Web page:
Enjoying the Potential in a Blank Canvas

Posted by on Jan 7, 2012 in Blog | Comments Off on Enjoying the Potential in a Blank Canvas

Now to prepare my five remaining wood panels with a few layers of encaustic medium.  I decided that I wanted to start with a white or light-coloured background, similar to starting with a fresh white canvas.  As I previously mentioned, I made a ton of encaustic medium (at least two dozen muffin cups worth), so I’m going to use it for my base coats.  I added Titanium white oil paint from the tube directly to the melted medium.

Titanium White oil paint mixed with natural beeswax encaustic medium.

Seggebruch in her book, “Encaustic Workshop” says to let the oil paint dry overnight on paper towels to wick away the excess oil; however, when I did the workshop with Andrea Bird, we didn’t bother to do this – obviously, the ratio of oil to wax is important, but I do like the spontaneity of mixing colors right away.

First coat of white encaustic paint to wood panel.

I tried to use a light hand when applying the melted white medium to the panel, and fused between coats with the heat gun.  I would rotate the board 90 degrees so my stroke direction would change, again trying to keep even strokes.  Since the window in my basement studio was open, the wax would cool almost instantly on the panel.  You can see the wood through the thin patches of the wax.  After fusing with the heat gun, you get a nice slight sheen to the wax.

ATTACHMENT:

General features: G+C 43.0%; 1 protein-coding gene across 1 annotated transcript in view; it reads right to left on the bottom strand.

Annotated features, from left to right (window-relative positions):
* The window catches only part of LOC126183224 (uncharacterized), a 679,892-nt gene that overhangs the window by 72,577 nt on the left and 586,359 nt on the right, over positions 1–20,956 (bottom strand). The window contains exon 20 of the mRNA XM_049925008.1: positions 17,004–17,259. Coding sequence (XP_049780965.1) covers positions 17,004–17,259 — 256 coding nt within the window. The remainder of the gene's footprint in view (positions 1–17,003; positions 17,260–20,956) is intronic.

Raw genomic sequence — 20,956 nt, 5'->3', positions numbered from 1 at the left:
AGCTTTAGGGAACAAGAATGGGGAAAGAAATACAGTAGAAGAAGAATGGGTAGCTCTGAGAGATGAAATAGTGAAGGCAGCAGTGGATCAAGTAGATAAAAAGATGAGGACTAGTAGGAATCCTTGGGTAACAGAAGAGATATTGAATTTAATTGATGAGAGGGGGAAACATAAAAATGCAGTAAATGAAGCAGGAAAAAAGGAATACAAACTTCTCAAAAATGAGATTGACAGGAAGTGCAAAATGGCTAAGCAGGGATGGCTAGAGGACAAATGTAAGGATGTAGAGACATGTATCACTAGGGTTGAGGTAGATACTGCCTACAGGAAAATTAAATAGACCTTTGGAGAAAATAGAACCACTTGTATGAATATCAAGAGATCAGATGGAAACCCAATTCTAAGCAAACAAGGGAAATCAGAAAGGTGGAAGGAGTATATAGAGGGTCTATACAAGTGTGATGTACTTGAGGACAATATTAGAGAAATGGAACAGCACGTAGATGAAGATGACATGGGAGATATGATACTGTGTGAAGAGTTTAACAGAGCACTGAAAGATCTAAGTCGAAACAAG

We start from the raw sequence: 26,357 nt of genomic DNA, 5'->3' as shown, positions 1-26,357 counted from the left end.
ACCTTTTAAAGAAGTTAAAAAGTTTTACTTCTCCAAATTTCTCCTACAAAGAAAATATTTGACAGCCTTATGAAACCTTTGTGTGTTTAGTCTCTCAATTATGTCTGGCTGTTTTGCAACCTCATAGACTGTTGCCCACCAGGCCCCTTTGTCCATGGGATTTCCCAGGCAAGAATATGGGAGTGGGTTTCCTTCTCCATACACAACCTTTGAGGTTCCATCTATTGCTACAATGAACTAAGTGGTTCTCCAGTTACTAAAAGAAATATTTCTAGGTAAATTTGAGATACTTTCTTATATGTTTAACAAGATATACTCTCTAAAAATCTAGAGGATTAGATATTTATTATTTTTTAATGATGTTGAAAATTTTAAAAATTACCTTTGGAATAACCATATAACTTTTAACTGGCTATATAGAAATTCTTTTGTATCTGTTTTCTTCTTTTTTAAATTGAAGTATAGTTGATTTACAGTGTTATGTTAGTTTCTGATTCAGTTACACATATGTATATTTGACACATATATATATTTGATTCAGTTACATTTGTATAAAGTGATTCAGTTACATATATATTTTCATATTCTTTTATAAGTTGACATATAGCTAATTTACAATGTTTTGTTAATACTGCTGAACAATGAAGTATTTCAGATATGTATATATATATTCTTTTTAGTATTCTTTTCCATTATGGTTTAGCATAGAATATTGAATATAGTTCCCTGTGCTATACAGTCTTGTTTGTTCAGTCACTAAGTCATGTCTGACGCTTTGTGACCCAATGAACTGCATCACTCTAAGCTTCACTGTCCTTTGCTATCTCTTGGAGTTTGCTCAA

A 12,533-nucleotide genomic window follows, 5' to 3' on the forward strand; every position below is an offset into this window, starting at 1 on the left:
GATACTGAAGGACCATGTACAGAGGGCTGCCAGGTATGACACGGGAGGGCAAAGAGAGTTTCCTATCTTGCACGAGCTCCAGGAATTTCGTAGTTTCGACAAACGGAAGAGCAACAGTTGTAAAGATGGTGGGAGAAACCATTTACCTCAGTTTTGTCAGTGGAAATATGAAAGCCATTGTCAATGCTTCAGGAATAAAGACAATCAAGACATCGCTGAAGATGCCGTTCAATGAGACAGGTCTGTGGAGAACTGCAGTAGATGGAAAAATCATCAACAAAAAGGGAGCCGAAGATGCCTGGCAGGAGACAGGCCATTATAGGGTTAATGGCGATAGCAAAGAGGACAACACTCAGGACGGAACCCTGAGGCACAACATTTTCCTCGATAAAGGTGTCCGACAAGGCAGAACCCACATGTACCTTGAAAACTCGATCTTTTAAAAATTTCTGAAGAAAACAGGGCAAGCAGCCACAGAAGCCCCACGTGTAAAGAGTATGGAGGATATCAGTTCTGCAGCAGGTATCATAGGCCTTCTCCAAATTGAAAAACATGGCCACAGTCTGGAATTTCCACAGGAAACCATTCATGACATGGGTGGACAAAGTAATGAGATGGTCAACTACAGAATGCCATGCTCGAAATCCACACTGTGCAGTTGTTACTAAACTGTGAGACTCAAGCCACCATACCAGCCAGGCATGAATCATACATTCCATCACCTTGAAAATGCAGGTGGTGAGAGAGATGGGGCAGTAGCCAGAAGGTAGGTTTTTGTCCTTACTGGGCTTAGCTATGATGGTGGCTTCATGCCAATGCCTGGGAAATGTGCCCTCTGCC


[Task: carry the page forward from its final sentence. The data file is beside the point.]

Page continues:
White encaustic paint fused by heat gun on wood panel.

I used an encaustic iron (no holes or steam) to melt off the excess wax drips off the sides of the panel (it was more comfortable to hold the panel if I didn’t have bumpy drips in my way).  The waste wax was scraped up and added to the mud pot.

Melting the encaustic paint drips off with an encaustic iron.

While melting the wax off the edges, I had to be careful which way to tilt the panel so the wax wouldn’t drip onto the top surface of the panel (oops).  I also had to watch over arching the iron onto the front surface of the wax panel (oops, again).  You can see here where I goofed with the iron.

Over-melted edges (left) and drips on top (right) on paint surface.

Luckily, after a few wax layers were fused with the heat gun, I then used the blow torch to create a very smooth, almost glassy surface.  The panels had to remain level otherwise the melted was would pour off the panel (it needed to puddle on the surface).  Air bubbles were quickly popped with either the flame or a needle and then flamed.  (Reminded me of Microbiology: pouring Petri dishes with LB Medium to grow bacteria – using a Bunsen burner to flame the surface free of bubbles – hard to distinguish bacterial colonies (white circles) from bubbles (clear circles).  Here you can see all ten of my prepped wood panels ready to go for painting!

Ten wood panels prepared for encaustic painting.